Pathway-Specific Gene Expression in Breast Cancer Cells
|Institution:||University of California, Davis|
Colleen Sweeney , Ph.D. -
|Award Cycle:||2001 (Cycle VII)||Grant #: 7KB-0085S||Award: $339,287|
|Award Type:||New Investigator Awards|
|Pathogenesis>Searching the unknown: novel breast cancer genes|
Initial Award Abstract (2001)
The identification of the genes involved in breast tumor progression will be necessary to understand the disease and for the establishment of novel drug targets and therapies. Much effort has gone into finding genetic defects or mutations associated with cancer. However, in breast cancer it appears that defects in hereditary genes, such as BRCA1 and BRCA2 account for only about 10% of total incidence. Thus, sporadic breast cancer is associated with newly-produced genetic defects that occurs only in the tumor cells. While information on tumor suppressors (e.g. p53) and oncogenes (e.g. Her-2) are very helpful in categorizing breast cancer, there remains a huge 'black box' of genetic defects with no defined association with the key clinical properties of the disease. Because of the many sub-types of clinical breast cancer, it appears that complex associations of genetic defects as well as subtle changes in the amounts of normal genes are both involved. Until recently, the role of specific genes and their products has been carried out largely on a one-gene-at-a-time basis. New methods, however, permit simultaneous profiling of the expression of thousands of genes in tumor samples. This provides information on the amounts of gene products present (i.e. RNA or gene duplication) and the absence of gene products (i.e., mutation or gene loss). Results from such studies indicate that there are hundreds of gene expression differences between normal breast tissue and tumors. In this project we plan to elucidate genes critical to breast cancer progression. We will focus on those genes associated with known cellular growth, survival and motility pathways. In other words, the pathways that underlie the clinical issues of cancer proliferation, resistance to cell death and drug treatment, and spread in the body (metastasis). The two protein signaling pathways of particular interest to us are the ras/Erk pathway, which has been implicated in tumor cell proliferation; and the PI3-kinase/Akt pathway, which has been implicated in tumor cell survival and motility. Our plan is to genetically modulate these two pathways by introducing blocking genes into breast cancer cells. These artificially mutated cells gain many of the characteristics of tumor cells. We can confirm these properties using biological (e.g. motility assays) and biochemical/genetic tests. Then, we can make extracts from the cells and use special 2,000 gene cDNA arrays to assay for the presence and changes in amounts of all known cancer-associated genes. The list of genes to be analyzed includes those involved in cell growth, cell division, and invasion processes. We can also use commercially available arrays (Affymetrix) to expand and confirm the data we obtain using our custom-made cancer cDNA arrays. In other experiments we can use specific drugs to modulate ras/Erk and PI3-kinase/Akt and determine the effect on the breast cancer cells' genetic profile. These studies will result in a very large data set of pathway-specific gene targets that will be made publicly available to the breast cancer and broader scientific communities through the worldwide web. It is anticipated that the data set will include many genes known to be involved in breast tumor progression, and many more that have not been previously implicated. The identification of novel genes involved in breast cancer progression is anticipated to spawn an array of studies directed toward assessing the utility of such genes as targets for anti-cancer therapies.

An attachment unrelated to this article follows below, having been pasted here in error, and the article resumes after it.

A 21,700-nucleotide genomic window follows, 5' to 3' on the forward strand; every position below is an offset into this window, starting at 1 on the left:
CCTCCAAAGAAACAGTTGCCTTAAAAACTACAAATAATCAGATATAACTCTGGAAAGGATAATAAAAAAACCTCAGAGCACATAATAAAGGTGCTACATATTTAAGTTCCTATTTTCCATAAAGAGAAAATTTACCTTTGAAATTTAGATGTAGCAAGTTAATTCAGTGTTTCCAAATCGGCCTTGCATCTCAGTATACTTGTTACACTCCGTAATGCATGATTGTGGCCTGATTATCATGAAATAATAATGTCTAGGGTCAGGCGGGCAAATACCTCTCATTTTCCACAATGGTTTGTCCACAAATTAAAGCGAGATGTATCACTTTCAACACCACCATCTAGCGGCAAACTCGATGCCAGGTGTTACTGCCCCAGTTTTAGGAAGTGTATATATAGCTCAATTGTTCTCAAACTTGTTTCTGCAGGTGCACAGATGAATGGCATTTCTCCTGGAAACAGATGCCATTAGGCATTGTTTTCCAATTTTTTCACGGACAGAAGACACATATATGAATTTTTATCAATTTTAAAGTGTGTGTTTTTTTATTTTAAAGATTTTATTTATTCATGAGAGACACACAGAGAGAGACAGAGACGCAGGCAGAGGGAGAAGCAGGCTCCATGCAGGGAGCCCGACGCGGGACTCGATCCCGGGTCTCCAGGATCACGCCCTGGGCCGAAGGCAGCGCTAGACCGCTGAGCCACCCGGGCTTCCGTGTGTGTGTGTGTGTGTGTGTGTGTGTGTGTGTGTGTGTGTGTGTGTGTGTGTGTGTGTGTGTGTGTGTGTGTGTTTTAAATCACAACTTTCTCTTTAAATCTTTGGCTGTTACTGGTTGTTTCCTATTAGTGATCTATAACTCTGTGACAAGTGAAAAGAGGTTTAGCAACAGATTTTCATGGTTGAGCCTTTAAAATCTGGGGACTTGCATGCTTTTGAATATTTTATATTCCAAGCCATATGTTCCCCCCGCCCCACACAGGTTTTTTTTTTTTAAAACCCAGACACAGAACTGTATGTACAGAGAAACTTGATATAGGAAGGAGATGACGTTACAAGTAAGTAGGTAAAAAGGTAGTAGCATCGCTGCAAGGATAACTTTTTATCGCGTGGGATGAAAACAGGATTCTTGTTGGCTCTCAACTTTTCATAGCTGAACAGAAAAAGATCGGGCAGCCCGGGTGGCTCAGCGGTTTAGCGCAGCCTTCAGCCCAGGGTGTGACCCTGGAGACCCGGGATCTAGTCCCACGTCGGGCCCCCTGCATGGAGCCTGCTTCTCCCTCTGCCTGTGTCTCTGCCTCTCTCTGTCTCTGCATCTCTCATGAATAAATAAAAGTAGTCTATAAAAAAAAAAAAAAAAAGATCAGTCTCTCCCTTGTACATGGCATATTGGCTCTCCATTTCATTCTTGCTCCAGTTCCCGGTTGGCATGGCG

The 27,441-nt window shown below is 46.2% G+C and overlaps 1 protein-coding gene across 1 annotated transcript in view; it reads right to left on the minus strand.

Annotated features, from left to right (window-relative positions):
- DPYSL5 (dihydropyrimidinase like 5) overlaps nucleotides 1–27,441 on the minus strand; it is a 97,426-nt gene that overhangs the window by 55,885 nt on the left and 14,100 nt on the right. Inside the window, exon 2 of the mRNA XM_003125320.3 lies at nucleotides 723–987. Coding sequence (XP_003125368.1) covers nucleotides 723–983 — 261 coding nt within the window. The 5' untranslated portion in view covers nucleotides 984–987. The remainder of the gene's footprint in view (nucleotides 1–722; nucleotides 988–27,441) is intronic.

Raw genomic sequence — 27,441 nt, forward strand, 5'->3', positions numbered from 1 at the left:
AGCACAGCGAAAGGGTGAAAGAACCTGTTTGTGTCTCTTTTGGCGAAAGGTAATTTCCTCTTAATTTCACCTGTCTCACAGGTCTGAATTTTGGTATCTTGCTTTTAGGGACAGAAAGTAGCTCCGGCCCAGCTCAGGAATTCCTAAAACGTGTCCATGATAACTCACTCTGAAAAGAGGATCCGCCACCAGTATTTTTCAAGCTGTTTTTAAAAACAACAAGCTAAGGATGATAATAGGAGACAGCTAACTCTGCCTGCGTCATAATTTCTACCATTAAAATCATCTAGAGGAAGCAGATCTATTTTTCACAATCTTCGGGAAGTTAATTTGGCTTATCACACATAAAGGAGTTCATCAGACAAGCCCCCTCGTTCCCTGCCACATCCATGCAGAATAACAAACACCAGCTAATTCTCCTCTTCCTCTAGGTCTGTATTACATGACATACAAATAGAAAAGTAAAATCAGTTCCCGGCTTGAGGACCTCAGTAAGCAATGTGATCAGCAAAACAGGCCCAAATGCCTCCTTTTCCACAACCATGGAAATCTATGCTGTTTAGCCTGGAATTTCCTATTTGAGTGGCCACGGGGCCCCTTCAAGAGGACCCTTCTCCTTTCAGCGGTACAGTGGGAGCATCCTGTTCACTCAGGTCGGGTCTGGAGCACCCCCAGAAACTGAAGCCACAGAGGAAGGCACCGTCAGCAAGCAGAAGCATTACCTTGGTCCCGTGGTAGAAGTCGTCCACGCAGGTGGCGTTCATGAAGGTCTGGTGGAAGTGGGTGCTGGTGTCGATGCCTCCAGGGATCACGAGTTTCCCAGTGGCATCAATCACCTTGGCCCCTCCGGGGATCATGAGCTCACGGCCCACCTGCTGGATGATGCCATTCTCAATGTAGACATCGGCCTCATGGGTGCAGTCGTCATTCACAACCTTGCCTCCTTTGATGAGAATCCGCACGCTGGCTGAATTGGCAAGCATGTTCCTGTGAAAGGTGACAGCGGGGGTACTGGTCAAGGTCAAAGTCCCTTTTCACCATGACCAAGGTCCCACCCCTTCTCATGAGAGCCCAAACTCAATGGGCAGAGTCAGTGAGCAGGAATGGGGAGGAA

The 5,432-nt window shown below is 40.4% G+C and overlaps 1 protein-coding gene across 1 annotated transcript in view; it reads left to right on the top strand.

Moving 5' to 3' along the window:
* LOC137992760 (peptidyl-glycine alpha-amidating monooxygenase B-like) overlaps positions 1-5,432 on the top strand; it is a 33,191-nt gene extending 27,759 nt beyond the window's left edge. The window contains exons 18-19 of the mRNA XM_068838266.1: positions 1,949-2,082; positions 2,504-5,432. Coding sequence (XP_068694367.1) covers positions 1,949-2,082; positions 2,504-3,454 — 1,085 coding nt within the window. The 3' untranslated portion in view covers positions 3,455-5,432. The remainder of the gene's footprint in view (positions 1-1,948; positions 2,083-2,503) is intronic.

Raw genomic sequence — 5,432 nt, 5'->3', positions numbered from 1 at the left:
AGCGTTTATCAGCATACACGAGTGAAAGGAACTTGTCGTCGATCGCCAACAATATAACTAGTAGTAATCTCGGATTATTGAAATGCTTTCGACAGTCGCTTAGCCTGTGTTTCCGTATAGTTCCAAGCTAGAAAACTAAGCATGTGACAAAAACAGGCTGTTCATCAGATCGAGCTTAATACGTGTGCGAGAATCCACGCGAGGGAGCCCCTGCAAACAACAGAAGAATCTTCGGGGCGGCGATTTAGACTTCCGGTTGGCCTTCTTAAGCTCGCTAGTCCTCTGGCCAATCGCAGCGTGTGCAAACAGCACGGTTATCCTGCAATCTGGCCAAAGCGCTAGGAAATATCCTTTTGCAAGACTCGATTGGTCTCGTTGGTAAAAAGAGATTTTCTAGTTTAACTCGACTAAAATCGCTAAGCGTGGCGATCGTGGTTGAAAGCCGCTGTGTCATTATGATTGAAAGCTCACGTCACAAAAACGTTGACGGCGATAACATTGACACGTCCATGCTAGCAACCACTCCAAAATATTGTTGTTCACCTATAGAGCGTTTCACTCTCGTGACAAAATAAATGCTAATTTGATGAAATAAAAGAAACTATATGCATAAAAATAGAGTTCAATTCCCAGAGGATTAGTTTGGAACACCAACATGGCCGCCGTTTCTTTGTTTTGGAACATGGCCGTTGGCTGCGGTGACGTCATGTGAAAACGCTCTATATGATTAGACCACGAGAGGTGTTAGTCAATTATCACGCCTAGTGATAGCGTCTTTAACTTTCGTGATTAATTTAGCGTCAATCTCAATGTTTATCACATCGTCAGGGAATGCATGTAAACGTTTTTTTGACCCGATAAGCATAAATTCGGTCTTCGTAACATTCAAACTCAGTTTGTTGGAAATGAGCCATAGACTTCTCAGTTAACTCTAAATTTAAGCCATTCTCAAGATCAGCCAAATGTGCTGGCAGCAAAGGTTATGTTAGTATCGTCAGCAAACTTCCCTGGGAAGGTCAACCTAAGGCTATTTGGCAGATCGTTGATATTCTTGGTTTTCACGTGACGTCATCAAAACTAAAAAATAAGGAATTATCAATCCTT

Final Report (2004)